XHTML: You can use these tags: <a href="" title=""> <abbr title=""> <acronym title=""> <b> <blockquote cite=""> <cite> <code> <del datetime=""> <em> <i> <q cite=""> <strike> <strong>

14 Responses to “Commission opposes proposal to authorize military instructors to teach physical education”

EdSource does not track who "likes or dislikes" a comment. We only track the number of likes and dislikes.

  1. Kevin Holeman on March 14, 2014 at 5:08 pm03/14/2014 5:08 pm

    • 000

    I have to concur with Ric on this. The JROTC curriculum is varied and offers the instructors and school principals the flexibility to tailor their JROTC program to their needs in addition to the core JROTC lessons. If your school does not offer JROTC as PE credit then they have no reason to implement those lessons and that is likely why they have not. If JROTC was an authorized PE credit class statewide then each respective JROTC would have to sit down with their schools and adjust their course schedule and lesson plans. It is up to the school and district and that is the way it should be.

    I have been paying attention to this subject for several months and from my perspective as a new teacher it seems the real issue is protecting jobs and not looking outside box for solutions. I hear teachers and administrators complaining about the loss of students to charter schools and yet the remain unwilling to change. As far as physical fitness of our young people…well, increased childhood obesity and diabetes is not laughing matter. I also administer the Presidential Physical Fitness test at our school and I can tell you we have a long way to go.

  2. Ric Buesgen on February 20, 2014 at 2:40 pm02/20/2014 2:40 pm

    • 000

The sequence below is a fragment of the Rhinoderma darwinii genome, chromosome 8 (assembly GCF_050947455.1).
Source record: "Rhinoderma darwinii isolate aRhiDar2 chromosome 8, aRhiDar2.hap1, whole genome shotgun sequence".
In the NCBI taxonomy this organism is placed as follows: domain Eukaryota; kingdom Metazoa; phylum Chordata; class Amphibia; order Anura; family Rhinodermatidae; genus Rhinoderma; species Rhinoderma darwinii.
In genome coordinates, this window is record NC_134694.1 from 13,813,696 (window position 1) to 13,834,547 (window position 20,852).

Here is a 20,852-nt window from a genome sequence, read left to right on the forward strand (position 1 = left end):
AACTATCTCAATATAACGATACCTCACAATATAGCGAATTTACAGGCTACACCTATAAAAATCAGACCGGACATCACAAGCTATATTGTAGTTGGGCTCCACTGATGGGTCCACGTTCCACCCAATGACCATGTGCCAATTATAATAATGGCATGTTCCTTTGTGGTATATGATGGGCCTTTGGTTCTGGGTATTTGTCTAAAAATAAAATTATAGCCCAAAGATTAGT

Do any of the commentators above have any experience with the curriculum of the JROTC Programs? It is unfortunate that so many people are so quick to make a decision as to whether or not JROTC qualifies as a PE class. Even the people who made the decision apparently did not take the time to scrutinize the Leadership Education I and II books for freshmen and sophomore students provided by the Air Force as part of the JROTC curriculum. Those texts provide instruction in a host of areas; including hygiene and grooming, stress and your health, ways to manage stress, study habits, making decisions and setting goals, understanding your emotions, mental and emotional health care, avoiding and preventing violence, nutrition, benefits of physical activity, weight control, setting fitness goals, medicine, drugs, and alcohol. That was just the first few chapters of the Leadership Education I book. The JROTC Program also has a complete physical fitness program with computerized monitoring of individual student progress. The Army, Navy and Marine Corp have similar texts and programs for their classrooms. Anyone who believes the JROTC units simply march around a field for an entire class period should think about doing their “homework” before passing judgement.

    Replies

    • Maryjo on February 21, 2014 at 5:04 pm02/21/2014 5:04 pm

      • 000